Former ART leader arrested for embezzlement

Triad group looking into any potential improprieties


Photo Credit: N.C. Department of Revenue

For 20 years, Alternative Resources of the Triad (ART) has been a fixture in Triad-area LGBT organizing, support and education. Founded in 1988 by a former executive director of Triad Health Project, ART was at one time among the largest and most effective LGBT organizations in an area encompassing three cities, several small towns and an LGBT community that is often disconnected by geography and politics.

For more than a decade the Gay and Lesbian Hotline of the Triad was operated by ART and was the organization’s primary community service. When the late 1990s brought a wave of growth in LGBT support online, ART followed the lead of other groups, moving their referral systems from phone-based operations to the internet.

In recent years, ART has also expanded its mission to include more events and activities geared toward creating social outlets for the LGBT community. The Greensboro Out at the Movies series was started in 2005 and the group recently held its second annual Triad Pride festival.

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Despite their success in adapting to 21st century LGBT organizing, the organization is now falling under the shadow of alleged misdeeds by former board officer John Johnson, who was charged May 20 with embezzlement of North Carolina and Guilford County sales tax.

Hotel sale raises doubts
Rumors of potential improprieties began circulating in the community on Oct. 11, 2007, when a news article touting the sale of the downtown Biltmore Greensboro Hotel was published in The News and Record.

The questions centered on ART’s former Board President John Johnson and Fundraising Director Eric Hinson, business and life partners, who were accused of misrepresenting their involvement in the landmark, boutique hotel, which they claimed to own.

(Ed. Note: This writer served on the ART board with Johnson and Hinson. He also worked for them at the Biltmore Greensboro Hotel.)

Adding to the doubts, Johnson and Hinson — the “power couple” who controlled much of ART’s property and communications — announced they were moving to Myrtle Beach when the questions began to surface. Their Greensboro residence was in the hotel.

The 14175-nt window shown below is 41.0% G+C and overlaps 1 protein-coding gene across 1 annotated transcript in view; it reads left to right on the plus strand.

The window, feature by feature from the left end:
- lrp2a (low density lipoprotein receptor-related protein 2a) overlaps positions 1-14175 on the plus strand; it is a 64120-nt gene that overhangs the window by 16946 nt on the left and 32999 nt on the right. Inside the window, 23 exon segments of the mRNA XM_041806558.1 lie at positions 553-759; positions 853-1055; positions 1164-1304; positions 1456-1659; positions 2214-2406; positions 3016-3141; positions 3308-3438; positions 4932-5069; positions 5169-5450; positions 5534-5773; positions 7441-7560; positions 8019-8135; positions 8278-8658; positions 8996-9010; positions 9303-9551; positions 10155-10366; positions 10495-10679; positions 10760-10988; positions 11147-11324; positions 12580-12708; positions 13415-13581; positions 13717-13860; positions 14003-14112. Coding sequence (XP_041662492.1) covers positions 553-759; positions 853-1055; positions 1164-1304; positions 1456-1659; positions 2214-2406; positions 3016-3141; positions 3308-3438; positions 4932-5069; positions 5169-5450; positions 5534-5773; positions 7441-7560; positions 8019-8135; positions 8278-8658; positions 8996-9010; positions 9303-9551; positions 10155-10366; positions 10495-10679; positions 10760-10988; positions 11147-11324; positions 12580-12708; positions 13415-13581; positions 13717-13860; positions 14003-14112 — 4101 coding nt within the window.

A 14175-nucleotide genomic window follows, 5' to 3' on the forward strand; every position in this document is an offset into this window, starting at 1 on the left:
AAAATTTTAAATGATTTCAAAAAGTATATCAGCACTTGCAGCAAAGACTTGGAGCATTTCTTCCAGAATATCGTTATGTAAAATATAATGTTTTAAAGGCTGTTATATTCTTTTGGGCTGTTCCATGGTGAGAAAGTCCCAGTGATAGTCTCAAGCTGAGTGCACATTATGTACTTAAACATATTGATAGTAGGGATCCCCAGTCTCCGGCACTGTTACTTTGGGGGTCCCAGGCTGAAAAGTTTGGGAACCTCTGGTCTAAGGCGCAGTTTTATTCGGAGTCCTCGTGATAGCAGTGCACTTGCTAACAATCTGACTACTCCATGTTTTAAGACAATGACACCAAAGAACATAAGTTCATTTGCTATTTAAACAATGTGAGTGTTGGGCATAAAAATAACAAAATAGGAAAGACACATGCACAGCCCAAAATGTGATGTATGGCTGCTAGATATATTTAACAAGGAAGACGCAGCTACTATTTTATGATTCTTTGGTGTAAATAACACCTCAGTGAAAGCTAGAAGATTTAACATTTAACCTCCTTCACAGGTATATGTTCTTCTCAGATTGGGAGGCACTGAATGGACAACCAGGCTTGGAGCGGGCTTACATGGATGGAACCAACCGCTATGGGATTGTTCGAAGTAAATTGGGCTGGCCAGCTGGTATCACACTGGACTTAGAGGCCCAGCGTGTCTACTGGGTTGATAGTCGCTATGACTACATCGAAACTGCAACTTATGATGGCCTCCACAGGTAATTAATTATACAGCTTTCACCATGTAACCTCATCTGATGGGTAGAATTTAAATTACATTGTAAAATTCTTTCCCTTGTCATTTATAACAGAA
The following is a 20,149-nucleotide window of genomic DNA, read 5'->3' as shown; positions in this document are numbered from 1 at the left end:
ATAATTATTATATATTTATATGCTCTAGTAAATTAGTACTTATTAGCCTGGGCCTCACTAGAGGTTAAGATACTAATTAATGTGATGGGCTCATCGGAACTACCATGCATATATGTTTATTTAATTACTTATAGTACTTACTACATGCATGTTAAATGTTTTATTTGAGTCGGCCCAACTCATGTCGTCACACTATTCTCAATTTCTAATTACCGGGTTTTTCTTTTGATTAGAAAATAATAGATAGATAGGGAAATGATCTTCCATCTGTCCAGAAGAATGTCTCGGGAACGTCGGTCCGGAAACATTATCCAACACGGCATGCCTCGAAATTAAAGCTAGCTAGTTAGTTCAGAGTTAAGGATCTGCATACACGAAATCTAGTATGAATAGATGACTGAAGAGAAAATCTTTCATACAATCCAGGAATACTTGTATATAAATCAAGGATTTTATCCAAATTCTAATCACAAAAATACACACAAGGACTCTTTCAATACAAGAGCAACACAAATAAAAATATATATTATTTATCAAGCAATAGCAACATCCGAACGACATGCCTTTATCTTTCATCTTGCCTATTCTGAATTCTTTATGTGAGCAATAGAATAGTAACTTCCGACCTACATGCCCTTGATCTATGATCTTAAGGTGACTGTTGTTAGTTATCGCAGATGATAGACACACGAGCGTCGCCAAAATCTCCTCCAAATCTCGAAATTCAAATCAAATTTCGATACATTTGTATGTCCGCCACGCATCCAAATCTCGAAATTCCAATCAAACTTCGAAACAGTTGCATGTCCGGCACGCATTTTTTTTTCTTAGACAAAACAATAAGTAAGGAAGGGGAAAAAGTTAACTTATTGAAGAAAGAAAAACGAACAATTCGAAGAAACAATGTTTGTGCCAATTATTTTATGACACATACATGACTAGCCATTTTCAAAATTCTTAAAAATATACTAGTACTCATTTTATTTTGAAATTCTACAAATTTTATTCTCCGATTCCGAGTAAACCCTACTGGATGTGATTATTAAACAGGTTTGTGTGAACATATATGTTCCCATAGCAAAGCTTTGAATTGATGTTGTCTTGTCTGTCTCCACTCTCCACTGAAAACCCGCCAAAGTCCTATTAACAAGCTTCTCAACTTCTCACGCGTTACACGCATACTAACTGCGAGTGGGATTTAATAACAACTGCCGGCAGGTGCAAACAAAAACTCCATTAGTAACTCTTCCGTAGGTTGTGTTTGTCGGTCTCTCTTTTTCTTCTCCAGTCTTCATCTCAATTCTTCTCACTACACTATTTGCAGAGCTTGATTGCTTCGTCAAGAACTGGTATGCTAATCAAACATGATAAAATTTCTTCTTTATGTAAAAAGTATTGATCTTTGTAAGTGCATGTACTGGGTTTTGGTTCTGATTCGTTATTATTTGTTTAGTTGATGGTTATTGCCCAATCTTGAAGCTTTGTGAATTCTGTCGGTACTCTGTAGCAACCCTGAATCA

Johnson and Hinson routinely used the name of the hotel in their sponsorship of numerous organizations and events, including those overseen by ART. Johnson was quoted as the owner of the business in various local news publications.

The couple’s mysterious absence from the news article announcing the sale of the hotel, coupled with their move out of state, created a tidal wave of questions.

Johnson denies allegations that he misrepresented his ownership of the hotel. In an October email to friends and colleagues, which was also published as a MySpace.com bulletin through ART’s old Triad Pride profile, he rebutted any claims of wrongdoing.

“We had a personal deal with contracts and all that was created by lawyers between the Lacks [the primary hotel owners] and ourself,” Johnson wrote. “We owned 25% of the property and my personal company ran the Biltmore Greensboro Hotel.”

On May 21, concerns over Johnson’s business life came to a head when The News and Record announced that he had been charged a day earlier with one count of embezzling state sales tax and one count of embezzling Guilford County sales tax. He was extradited back to North Carolina and at press time was being held on $100,000 bond by Wake County Police.

According to arrest warrants obtained by the daily newspaper, Johnson is alleged to have aided Worth, Inc. to embezzle state and county sales tax totaling $48,584.93. The embezzlement occurred from Jan. 1, 2004 through July 31, 2007. Worth, Inc. was the company through which Johnson managed the hotel.

Concerns over Johnson’s alleged financial crimes have led to questions regarding his non-profit work. If he was dishonest in his business and personal life, were there ever any improprieties in his work with ART?

Conflicting statements
According to rumor, after they moved to Myrtle Beach, Johnson and Hinson placed a large portion of ART property in a storage facility to which they alone had access.